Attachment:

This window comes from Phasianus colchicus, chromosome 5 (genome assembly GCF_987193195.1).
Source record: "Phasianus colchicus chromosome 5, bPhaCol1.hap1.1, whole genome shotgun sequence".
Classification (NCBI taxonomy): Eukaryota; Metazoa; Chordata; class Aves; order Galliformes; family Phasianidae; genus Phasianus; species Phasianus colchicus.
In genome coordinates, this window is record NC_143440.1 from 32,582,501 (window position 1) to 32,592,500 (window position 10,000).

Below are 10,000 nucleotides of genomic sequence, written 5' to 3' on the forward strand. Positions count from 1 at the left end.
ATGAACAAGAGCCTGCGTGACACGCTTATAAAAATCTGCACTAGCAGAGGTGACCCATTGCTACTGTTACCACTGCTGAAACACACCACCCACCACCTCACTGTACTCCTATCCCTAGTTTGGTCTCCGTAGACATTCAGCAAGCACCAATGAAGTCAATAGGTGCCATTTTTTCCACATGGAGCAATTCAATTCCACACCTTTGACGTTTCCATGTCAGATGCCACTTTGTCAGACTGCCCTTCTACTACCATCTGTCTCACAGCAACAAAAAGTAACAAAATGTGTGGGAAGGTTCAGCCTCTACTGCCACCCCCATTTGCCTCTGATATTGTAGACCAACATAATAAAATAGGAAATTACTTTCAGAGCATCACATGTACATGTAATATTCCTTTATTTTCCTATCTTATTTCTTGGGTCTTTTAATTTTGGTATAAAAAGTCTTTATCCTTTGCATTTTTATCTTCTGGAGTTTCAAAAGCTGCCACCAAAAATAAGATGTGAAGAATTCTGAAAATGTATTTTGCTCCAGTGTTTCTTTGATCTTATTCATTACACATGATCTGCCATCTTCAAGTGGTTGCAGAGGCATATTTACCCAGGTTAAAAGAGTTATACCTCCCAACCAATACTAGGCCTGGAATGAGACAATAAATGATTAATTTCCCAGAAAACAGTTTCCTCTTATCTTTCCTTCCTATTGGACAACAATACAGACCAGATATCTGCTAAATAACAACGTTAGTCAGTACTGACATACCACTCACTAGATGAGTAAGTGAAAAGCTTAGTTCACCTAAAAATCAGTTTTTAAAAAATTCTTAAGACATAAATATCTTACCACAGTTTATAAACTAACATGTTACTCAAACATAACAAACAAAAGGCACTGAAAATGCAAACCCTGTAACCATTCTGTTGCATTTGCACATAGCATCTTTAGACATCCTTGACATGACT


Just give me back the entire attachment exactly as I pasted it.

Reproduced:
This window comes from Phasianus colchicus, chromosome 5 (genome assembly GCF_987193195.1).
Source record: "Phasianus colchicus chromosome 5, bPhaCol1.hap1.1, whole genome shotgun sequence".
Classification (NCBI taxonomy): Eukaryota; Metazoa; Chordata; class Aves; order Galliformes; family Phasianidae; genus Phasianus; species Phasianus colchicus.
In genome coordinates, this window is record NC_143440.1 from 32,582,501 (window position 1) to 32,592,500 (window position 10,000).

Below are 10,000 nucleotides of genomic sequence, written 5' to 3' on the forward strand. Positions count from 1 at the left end.
ATGAACAAGAGCCTGCGTGACACGCTTATAAAAATCTGCACTAGCAGAGGTGACCCATTGCTACTGTTACCACTGCTGAAACACACCACCCACCACCTCACTGTACTCCTATCCCTAGTTTGGTCTCCGTAGACATTCAGCAAGCACCAATGAAGTCAATAGGTGCCATTTTTTCCACATGGAGCAATTCAATTCCACACCTTTGACGTTTCCATGTCAGATGCCACTTTGTCAGACTGCCCTTCTACTACCATCTGTCTCACAGCAACAAAAAGTAACAAAATGTGTGGGAAGGTTCAGCCTCTACTGCCACCCCCATTTGCCTCTGATATTGTAGACCAACATAATAAAATAGGAAATTACTTTCAGAGCATCACATGTACATGTAATATTCCTTTATTTTCCTATCTTATTTCTTGGGTCTTTTAATTTTGGTATAAAAAGTCTTTATCCTTTGCATTTTTATCTTCTGGAGTTTCAAAAGCTGCCACCAAAAATAAGATGTGAAGAATTCTGAAAATGTATTTTGCTCCAGTGTTTCTTTGATCTTATTCATTACACATGATCTGCCATCTTCAAGTGGTTGCAGAGGCATATTTACCCAGGTTAAAAGAGTTATACCTCCCAACCAATACTAGGCCTGGAATGAGACAATAAATGATTAATTTCCCAGAAAACAGTTTCCTCTTATCTTTCCTTCCTATTGGACAACAATACAGACCAGATATCTGCTAAATAACAACGTTAGTCAGTACTGACATACCACTCACTAGATGAGTAAGTGAAAAGCTTAGTTCACCTAAAAATCAGTTTTTAAAAAATTCTTAAGACATAAATATCTTACCACAGTTTATAAACTAACATGTTACTCAAACATAACAAACAAAAGGCACTGAAAATGCAAACCCTGTAACCATTCTGTTGCATTTGCACATAGCATCTTTAGACATCCTTGACATGACT